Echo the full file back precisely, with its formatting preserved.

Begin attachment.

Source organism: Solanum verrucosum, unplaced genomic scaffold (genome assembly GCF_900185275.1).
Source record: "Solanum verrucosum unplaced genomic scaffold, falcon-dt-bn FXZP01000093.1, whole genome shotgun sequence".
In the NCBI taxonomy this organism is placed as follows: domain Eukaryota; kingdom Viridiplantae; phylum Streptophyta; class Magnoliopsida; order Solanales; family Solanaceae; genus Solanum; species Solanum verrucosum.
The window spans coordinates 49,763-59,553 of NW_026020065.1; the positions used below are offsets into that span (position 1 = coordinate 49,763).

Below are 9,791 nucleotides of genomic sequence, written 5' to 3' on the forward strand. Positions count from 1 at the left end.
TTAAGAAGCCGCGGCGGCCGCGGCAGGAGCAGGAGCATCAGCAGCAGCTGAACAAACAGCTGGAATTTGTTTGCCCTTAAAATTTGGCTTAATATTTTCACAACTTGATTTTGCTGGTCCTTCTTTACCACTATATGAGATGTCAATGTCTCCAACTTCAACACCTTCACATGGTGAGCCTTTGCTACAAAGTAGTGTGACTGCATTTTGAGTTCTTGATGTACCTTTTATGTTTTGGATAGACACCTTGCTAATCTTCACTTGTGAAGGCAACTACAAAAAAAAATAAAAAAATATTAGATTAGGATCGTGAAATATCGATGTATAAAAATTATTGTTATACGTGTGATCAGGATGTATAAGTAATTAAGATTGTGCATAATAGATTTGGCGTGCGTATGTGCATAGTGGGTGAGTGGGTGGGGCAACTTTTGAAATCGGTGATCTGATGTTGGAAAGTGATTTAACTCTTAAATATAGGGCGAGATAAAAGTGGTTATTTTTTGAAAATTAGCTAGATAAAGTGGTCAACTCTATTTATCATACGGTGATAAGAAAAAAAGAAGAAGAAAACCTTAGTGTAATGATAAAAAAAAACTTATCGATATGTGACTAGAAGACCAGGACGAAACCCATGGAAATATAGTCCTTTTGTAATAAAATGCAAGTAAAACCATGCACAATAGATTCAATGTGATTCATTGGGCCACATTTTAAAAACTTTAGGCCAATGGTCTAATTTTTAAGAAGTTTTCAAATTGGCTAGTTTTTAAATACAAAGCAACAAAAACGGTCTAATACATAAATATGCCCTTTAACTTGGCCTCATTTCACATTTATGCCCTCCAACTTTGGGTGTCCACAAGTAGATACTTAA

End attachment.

Source organism: Solanum verrucosum, unplaced genomic scaffold (genome assembly GCF_900185275.1).
Source record: "Solanum verrucosum unplaced genomic scaffold, falcon-dt-bn FXZP01000093.1, whole genome shotgun sequence".
In the NCBI taxonomy this organism is placed as follows: domain Eukaryota; kingdom Viridiplantae; phylum Streptophyta; class Magnoliopsida; order Solanales; family Solanaceae; genus Solanum; species Solanum verrucosum.
The window spans coordinates 49,763-59,553 of NW_026020065.1; the positions used below are offsets into that span (position 1 = coordinate 49,763).

Below are 9,791 nucleotides of genomic sequence, written 5' to 3' on the forward strand. Positions count from 1 at the left end.
TTAAGAAGCCGCGGCGGCCGCGGCAGGAGCAGGAGCATCAGCAGCAGCTGAACAAACAGCTGGAATTTGTTTGCCCTTAAAATTTGGCTTAATATTTTCACAACTTGATTTTGCTGGTCCTTCTTTACCACTATATGAGATGTCAATGTCTCCAACTTCAACACCTTCACATGGTGAGCCTTTGCTACAAAGTAGTGTGACTGCATTTTGAGTTCTTGATGTACCTTTTATGTTTTGGATAGACACCTTGCTAATCTTCACTTGTGAAGGCAACTACAAAAAAAAATAAAAAAATATTAGATTAGGATCGTGAAATATCGATGTATAAAAATTATTGTTATACGTGTGATCAGGATGTATAAGTAATTAAGATTGTGCATAATAGATTTGGCGTGCGTATGTGCATAGTGGGTGAGTGGGTGGGGCAACTTTTGAAATCGGTGATCTGATGTTGGAAAGTGATTTAACTCTTAAATATAGGGCGAGATAAAAGTGGTTATTTTTTGAAAATTAGCTAGATAAAGTGGTCAACTCTATTTATCATACGGTGATAAGAAAAAAAGAAGAAGAAAACCTTAGTGTAATGATAAAAAAAAACTTATCGATATGTGACTAGAAGACCAGGACGAAACCCATGGAAATATAGTCCTTTTGTAATAAAATGCAAGTAAAACCATGCACAATAGATTCAATGTGATTCATTGGGCCACATTTTAAAAACTTTAGGCCAATGGTCTAATTTTTAAGAAGTTTTCAAATTGGCTAGTTTTTAAATACAAAGCAACAAAAACGGTCTAATACATAAATATGCCCTTTAACTTGGCCTCATTTCACATTTATGCCCTCCAACTTTGGGTGTCCACAAGTAGATACTTAA